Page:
Every small business makes payments to operate. Some of these payments must be reported to the IRS or Social Security Administration (SSA). Companies must use information returns to report qualifying payments. Do you need to file an information return?
Learn what information returns are, which common forms small businesses might need to file, and how to file returns correctly.
What is an information return?
An information return is a mandatory form that third parties (e.g., businesses, health insurance providers, financial institutions, and universities) use to notify government agencies and taxpayers about taxable payments. Small companies can send a variety of information returns, such as Forms 1099-NEC and W-2. Submitting these forms makes it possible for agencies like the IRS and SSA to track an individual’s tax liability.
Information returns show how much someone was paid during the calendar year. Individuals and businesses use the information reported on information returns to file their tax returns correctly.
As a small business owner, you must file information returns when you make certain payments, including both employee and nonemployee compensation. And, remember to keep a copy of each information return for your records.
Common types of information returns for small business
There are dozens of information returns to report everything from education expenses to stock transfers. But for small businesses, the following annual information returns are the most common:
You must file Form W-2, Wage and Tax Statement, if you have employees. Form W-2 lists how much you paid an employee and withheld from their wages for taxes.
For nonemployee compensation, you need to file Form 1099-NEC, Nonemployee Compensation. If you hire independent contractors, report their wages as nonemployee compensation.
If you make payments to 1099 vendors, you must file Form 1099-MISC, Miscellaneous Information.
When your employees earn tips, you may be required to file Form 8027, Employer’s Annual Information Return of Tip Income and Allocated Tips. This information return reports how much employees earned in tips.
For a full list of IRS information returns, visit the IRS’s website.
How to file information returns
Failing to file information returns can result in penalties and fines. File accurate and timely information returns to comply with your small business owner responsibilities.
Filing information returns electronically is the IRS- and SSA-preferred method. If you have 250 or more information returns, you are required to file electronically with the IRS or SSA.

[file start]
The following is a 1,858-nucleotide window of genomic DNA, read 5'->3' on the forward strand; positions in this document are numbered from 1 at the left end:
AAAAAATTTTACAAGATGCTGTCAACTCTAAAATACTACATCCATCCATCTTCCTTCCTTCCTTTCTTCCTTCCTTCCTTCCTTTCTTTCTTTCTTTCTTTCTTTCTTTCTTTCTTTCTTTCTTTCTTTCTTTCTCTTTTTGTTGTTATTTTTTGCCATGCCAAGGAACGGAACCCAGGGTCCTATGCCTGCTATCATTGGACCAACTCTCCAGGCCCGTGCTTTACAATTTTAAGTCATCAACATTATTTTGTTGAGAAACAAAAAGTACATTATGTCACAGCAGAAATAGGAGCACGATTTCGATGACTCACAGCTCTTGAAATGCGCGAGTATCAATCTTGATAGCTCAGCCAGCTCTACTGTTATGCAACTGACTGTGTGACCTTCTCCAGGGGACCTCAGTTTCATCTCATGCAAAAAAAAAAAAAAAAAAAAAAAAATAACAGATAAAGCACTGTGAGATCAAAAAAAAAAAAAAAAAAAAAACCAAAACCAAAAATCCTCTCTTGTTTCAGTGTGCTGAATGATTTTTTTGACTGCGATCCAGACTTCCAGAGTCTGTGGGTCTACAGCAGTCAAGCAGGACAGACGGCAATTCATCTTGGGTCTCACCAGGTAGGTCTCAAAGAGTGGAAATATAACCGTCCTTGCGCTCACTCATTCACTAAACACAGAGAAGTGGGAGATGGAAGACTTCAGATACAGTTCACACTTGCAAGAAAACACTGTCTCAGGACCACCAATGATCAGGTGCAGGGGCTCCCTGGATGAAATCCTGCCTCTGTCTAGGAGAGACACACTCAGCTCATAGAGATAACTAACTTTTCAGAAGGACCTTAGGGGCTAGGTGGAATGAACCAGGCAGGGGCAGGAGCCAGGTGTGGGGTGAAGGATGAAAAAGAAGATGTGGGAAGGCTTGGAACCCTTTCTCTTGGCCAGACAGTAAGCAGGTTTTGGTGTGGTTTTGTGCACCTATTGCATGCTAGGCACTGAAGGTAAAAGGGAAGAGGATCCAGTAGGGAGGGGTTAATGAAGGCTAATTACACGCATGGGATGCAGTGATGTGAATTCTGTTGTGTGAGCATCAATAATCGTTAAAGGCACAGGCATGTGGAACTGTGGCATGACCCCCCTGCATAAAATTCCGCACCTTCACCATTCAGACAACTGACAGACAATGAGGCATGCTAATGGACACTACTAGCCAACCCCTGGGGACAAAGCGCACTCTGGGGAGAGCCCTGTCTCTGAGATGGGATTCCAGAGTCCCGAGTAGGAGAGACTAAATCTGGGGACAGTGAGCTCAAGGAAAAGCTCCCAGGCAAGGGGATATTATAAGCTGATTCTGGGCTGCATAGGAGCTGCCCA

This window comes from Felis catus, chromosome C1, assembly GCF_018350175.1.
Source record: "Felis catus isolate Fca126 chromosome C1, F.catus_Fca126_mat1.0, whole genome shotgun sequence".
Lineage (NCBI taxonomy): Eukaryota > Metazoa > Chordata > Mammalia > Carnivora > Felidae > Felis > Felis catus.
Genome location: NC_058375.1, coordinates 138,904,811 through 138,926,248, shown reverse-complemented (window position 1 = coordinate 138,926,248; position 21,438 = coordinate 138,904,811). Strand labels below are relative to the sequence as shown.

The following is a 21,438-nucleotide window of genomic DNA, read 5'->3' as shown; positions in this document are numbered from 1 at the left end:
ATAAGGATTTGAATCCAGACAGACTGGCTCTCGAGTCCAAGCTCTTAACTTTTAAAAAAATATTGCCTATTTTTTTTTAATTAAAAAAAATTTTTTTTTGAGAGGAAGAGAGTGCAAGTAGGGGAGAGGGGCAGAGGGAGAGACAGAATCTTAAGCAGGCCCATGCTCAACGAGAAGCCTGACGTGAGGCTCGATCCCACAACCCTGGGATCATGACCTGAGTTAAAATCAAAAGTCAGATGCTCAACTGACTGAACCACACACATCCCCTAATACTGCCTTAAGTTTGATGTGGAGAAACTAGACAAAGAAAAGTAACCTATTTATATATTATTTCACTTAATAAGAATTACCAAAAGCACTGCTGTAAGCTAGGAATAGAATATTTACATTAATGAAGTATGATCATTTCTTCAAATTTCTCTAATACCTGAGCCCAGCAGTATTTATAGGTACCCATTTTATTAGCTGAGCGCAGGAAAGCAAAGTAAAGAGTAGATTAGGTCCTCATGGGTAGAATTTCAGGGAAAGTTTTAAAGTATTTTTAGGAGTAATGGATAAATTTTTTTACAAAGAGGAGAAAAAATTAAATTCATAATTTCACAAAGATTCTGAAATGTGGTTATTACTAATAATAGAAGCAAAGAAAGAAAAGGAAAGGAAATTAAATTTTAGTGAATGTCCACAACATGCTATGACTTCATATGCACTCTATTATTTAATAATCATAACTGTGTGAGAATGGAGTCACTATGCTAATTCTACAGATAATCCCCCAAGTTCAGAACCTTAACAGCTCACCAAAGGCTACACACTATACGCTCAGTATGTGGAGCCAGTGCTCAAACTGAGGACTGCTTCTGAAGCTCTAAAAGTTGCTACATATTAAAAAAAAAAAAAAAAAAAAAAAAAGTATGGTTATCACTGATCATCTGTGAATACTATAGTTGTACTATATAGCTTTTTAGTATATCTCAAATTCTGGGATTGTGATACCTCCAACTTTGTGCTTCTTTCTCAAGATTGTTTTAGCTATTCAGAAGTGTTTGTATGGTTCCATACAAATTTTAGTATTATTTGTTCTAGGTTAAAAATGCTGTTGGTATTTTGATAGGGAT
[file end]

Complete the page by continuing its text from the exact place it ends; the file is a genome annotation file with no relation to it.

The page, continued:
Information returns are generally due in the beginning of the year, with due dates including January 31st, February 28th, and March 31st.
Exact filing methods and due dates vary between information returns. Keep an eye out for due date extensions, too.
You must send Form W-2 to the Social Security Administration, the employee, and any applicable state government.
You can file Form W-2 with the SSA electronically or through the mail. When you file this information return, you must also send Form W-3, Transmittal of Wage and Tax Statement. Form W-3 summarizes your Forms W-2.
Send Forms W-2 and W-3 by January 31 to employees and the SSA.
If you paid an independent contractor $600 or more during the year, send Form 1099-NEC to the IRS, independent contractor, and any applicable state tax department. You can file Forms 1099-MISC electronically using the IRS’s Fire System or IRIS, or by mailing them to the IRS.
When you send Form 1099-NEC in the mail, you also need to file Form 1096, Annual Summary and Transmittal of U.S. Information Returns.
Send Forms 1099-NEC and 1096 by January 31 to independent contractors and the IRS.
You must file this information return if you make other 1099 payments, such as rent payments, medical and health care payments, or payments to an attorney.
Like the 1099-NEC, send the form’s copies to the vendor, IRS, and any applicable state tax department.
Form 1099-MISC is due to the recipient by January 31 and the IRS by February 28 (paper) or March 31 (electronically).
Send Form 8027 to the IRS annually. You can file electronically through the IRS’s FIRE system, which is the IRS’s preferred filing method. Or, you can mail the form to the IRS.
If you file Form 8027 electronically, the due date is March 31. However, Form 8027 is due by February 28 if you mail it.
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This article has been updated from its original publication date of June 15, 2012.
This is not intended as legal advice; for more information, please click here.